If, with each generation, the bar that’s set for a child’s welfare is raised just a bit higher, today’s parents may have nowhere to put it—at least in the Atlanta region. “We are living in a society where the parents want to create a perfect world for their children,” says one public school principal there. Hard to argue when you consider the Jacksons, who moved to a specific neighborhood so that 6-year-old Will could attend the same elementary school his mother, Alicia, did. The Jacksons then went teacher-shopping at Sarah Smith Elementary, looking for someone like Mom—firm yet loving. “He is just one of those that you just have to calmly correct,” Alicia Jackson explained. “If you yell or get frustrated it hurts his feelings.” Picky? Yes. But Craig Barlow, principal of Riverside Elementary School, said he’s actually been asked to assure some parents that their kids’ teachers won’t get pregnant. They’re the exception, because Barlow’s come up with a system that, last year, resulted in just five complaints among 1,000-plus parents. He has them fill out forms indicating kids’ strengths and weaknesses. Those forms are fed into a computer that suggests likely student-teacher matches, which are further tweaked by parent and educator comments. If a parent names a specific teacher, that teacher is eliminated from the list. But Barlow’s system isn’t foolproof. “Sometimes,” he explained, “we will have people who really don’t want ‘Miss Smith,’ so they will write her name.”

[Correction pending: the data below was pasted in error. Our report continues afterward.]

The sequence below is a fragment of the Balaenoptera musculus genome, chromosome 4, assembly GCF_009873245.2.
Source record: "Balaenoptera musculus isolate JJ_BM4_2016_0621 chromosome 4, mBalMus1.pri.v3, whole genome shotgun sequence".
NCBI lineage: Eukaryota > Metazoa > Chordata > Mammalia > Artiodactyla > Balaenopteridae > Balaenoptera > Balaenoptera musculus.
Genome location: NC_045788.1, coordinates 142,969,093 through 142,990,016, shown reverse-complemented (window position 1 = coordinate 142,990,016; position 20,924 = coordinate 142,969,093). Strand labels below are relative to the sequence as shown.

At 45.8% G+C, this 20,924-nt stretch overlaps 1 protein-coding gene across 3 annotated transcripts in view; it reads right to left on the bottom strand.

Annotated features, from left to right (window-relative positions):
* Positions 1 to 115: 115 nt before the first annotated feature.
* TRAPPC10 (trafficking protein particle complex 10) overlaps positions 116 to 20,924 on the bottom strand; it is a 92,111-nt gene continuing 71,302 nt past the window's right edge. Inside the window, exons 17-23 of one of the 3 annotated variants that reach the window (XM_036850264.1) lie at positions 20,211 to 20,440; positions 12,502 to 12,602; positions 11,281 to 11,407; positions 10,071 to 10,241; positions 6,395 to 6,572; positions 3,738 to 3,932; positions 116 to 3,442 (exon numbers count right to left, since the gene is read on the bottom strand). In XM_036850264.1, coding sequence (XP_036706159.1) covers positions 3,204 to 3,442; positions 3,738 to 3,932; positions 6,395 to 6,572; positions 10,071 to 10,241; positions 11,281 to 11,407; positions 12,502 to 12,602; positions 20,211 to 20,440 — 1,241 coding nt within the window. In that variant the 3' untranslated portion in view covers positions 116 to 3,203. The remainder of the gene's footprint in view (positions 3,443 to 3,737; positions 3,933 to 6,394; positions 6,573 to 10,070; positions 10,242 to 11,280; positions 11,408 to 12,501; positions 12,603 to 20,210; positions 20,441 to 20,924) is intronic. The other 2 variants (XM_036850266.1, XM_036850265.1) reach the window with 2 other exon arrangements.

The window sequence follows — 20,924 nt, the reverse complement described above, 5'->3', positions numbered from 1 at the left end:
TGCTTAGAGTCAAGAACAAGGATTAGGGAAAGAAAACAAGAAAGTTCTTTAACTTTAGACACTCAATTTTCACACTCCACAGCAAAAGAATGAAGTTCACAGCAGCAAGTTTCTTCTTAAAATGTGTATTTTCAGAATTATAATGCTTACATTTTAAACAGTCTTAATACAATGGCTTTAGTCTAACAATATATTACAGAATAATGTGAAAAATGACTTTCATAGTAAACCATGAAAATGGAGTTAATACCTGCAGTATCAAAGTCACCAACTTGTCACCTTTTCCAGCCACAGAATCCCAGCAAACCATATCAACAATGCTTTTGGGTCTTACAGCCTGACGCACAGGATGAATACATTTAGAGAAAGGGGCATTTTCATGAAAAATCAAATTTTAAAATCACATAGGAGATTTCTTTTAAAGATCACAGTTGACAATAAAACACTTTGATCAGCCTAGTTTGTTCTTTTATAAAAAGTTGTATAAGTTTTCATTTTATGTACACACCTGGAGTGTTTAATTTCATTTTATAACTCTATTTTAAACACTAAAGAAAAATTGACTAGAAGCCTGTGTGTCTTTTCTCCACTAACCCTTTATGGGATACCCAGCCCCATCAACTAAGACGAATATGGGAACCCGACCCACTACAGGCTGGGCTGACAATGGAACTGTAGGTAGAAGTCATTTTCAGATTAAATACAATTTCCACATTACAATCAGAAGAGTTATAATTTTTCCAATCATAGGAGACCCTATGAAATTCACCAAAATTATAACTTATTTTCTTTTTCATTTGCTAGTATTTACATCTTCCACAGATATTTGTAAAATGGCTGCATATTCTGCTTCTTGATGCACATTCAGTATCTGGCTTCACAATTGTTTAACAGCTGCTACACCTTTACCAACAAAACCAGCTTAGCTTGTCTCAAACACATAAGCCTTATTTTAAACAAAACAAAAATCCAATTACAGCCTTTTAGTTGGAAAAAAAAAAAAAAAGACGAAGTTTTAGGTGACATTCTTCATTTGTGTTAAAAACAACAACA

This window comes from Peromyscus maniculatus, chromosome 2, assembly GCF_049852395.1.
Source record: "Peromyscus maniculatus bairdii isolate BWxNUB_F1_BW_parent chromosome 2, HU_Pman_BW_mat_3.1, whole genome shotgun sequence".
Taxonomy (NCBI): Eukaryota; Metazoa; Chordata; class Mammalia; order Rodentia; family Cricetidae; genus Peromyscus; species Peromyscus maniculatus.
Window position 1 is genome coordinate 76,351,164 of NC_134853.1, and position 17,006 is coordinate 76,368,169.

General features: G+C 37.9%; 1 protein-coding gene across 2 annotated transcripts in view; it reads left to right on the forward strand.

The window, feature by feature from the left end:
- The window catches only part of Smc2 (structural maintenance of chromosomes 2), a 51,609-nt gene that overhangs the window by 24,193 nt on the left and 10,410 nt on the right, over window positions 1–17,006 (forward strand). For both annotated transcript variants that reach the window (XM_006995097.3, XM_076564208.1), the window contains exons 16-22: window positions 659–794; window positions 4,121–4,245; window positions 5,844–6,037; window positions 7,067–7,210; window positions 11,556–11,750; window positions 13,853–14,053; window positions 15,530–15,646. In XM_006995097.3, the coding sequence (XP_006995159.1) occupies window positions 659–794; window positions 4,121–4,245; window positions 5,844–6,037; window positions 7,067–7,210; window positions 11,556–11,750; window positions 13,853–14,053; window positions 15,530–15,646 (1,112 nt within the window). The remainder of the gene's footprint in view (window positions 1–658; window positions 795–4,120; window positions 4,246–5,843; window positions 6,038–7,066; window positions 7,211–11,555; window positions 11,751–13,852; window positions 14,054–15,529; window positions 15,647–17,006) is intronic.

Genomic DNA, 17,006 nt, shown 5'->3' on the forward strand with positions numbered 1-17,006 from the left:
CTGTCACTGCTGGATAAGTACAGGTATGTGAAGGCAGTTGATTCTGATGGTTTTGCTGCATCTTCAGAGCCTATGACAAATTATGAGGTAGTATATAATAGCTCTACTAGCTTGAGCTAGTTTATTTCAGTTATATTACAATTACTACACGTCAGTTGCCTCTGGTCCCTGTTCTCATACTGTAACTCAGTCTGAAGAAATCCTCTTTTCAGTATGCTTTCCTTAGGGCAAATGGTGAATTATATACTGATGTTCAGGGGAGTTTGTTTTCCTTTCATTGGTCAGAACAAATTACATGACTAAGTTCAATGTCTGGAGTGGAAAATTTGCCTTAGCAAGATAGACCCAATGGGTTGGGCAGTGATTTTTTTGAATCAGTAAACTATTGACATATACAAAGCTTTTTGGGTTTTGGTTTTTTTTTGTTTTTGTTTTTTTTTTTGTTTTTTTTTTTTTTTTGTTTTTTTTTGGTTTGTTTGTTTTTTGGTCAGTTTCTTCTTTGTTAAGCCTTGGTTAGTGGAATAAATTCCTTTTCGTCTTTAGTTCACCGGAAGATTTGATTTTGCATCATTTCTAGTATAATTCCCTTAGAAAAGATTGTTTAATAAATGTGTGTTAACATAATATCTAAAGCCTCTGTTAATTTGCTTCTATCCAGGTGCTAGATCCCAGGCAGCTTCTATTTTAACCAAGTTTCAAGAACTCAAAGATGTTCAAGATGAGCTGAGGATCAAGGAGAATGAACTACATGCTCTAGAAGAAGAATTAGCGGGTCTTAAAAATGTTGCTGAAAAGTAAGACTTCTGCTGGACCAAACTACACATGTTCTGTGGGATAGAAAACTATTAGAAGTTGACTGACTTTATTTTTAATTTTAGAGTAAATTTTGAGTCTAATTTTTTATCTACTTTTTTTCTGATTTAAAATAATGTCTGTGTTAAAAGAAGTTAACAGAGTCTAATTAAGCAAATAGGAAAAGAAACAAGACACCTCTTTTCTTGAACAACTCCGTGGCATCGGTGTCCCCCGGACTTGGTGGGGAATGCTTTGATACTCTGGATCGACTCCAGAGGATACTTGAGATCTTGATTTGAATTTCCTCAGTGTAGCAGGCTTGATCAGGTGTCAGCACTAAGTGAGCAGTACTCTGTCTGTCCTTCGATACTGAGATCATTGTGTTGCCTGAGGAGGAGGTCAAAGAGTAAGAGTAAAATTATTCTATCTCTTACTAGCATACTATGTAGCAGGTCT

A version of this news article first appeared in the Web Watch blog.